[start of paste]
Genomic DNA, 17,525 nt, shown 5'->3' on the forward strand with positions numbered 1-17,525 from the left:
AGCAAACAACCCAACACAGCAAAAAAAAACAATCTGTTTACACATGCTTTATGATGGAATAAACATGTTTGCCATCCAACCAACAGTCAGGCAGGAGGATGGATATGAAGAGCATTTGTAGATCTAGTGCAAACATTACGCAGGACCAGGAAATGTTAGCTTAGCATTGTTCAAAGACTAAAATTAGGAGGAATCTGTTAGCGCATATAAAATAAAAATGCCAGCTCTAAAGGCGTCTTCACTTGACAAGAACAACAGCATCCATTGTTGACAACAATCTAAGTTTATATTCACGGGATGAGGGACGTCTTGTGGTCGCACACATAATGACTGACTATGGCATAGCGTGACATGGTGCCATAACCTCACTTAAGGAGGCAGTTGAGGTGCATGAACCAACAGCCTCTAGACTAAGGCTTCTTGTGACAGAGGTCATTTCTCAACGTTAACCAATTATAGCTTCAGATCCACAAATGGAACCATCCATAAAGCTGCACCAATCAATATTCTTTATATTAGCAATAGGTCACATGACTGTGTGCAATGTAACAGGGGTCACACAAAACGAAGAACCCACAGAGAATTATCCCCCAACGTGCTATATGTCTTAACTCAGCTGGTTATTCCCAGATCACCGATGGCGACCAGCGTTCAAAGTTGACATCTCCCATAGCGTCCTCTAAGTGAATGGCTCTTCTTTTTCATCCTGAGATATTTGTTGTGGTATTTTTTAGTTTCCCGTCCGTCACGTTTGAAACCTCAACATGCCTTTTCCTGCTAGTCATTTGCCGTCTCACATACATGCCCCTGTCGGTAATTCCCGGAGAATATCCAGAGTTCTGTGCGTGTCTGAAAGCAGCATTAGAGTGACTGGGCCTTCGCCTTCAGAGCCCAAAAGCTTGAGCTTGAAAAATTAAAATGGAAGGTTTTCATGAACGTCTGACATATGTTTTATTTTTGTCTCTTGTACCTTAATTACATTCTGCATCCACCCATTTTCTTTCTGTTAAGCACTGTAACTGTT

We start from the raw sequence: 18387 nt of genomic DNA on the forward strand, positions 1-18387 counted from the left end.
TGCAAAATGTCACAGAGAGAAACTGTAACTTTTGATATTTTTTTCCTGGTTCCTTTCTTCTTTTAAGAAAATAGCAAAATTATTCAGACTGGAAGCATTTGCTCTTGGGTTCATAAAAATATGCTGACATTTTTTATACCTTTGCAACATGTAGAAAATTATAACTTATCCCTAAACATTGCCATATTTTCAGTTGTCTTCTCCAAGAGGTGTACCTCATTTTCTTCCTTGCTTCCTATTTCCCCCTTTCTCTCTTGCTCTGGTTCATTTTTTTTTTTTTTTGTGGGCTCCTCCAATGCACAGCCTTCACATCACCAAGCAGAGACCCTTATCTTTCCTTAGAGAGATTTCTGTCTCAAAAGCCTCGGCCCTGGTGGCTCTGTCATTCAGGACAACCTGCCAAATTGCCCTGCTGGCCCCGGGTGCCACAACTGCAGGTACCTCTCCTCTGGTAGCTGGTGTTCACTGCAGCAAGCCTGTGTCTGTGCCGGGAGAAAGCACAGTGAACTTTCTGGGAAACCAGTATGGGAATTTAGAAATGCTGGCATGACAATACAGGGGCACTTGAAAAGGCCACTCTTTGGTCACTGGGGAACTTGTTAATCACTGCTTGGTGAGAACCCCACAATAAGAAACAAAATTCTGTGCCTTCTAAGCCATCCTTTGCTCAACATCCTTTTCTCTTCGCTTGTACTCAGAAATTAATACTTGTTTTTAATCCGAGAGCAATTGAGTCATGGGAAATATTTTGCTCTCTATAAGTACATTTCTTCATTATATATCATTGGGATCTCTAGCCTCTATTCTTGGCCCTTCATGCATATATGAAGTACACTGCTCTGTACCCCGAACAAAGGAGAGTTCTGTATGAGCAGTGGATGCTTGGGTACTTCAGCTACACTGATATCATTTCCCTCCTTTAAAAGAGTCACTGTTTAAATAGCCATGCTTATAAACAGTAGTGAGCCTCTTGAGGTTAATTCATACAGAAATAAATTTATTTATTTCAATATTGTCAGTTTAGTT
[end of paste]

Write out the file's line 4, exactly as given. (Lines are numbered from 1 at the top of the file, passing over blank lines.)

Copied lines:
TGCAAAATGTCACAGAGAGAAACTGTAACTTTTGATATTTTTTTCCTGGTTCCTTTCTTCTTTTAAGAAAATAGCAAAATTATTCAGACTGGAAGCATTTGCTCTTGGGTTCATAAAAATATGCTGACATTTTTTATACCTTTGCAACATGTAGAAAATTATAACTTATCCCTAAACATTGCCATATTTTCAGTTGTCTTCTCCAAGAGGTGTACCTCATTTTCTTCCTTGCTTCCTATTTCCCCCTTTCTCTCTTGCTCTGGTTCATTTTTTTTTTTTTTTGTGGGCTCCTCCAATGCACAGCCTTCACATCACCAAGCAGAGACCCTTATCTTTCCTTAGAGAGATTTCTGTCTCAAAAGCCTCGGCCCTGGTGGCTCTGTCATTCAGGACAACCTGCCAAATTGCCCTGCTGGCCCCGGGTGCCACAACTGCAGGTACCTCTCCTCTGGTAGCTGGTGTTCACTGCAGCAAGCCTGTGTCTGTGCCGGGAGAAAGCACAGTGAACTTTCTGGGAAACCAGTATGGGAATTTAGAAATGCTGGCATGACAATACAGGGGCACTTGAAAAGGCCACTCTTTGGTCACTGGGGAACTTGTTAATCACTGCTTGGTGAGAACCCCACAATAAGAAACAAAATTCTGTGCCTTCTAAGCCATCCTTTGCTCAACATCCTTTTCTCTTCGCTTGTACTCAGAAATTAATACTTGTTTTTAATCCGAGAGCAATTGAGTCATGGGAAATATTTTGCTCTCTATAAGTACATTTCTTCATTATATATCATTGGGATCTCTAGCCTCTATTCTTGGCCCTTCATGCATATATGAAGTACACTGCTCTGTACCCCGAACAAAGGAGAGTTCTGTATGAGCAGTGGATGCTTGGGTACTTCAGCTACACTGATATCATTTCCCTCCTTTAAAAGAGTCACTGTTTAAATAGCCATGCTTATAAACAGTAGTGAGCCTCTTGAGGTTAATTCATACAGAAATAAATTTATTTATTTCAATATTGTCAGTTTAGTT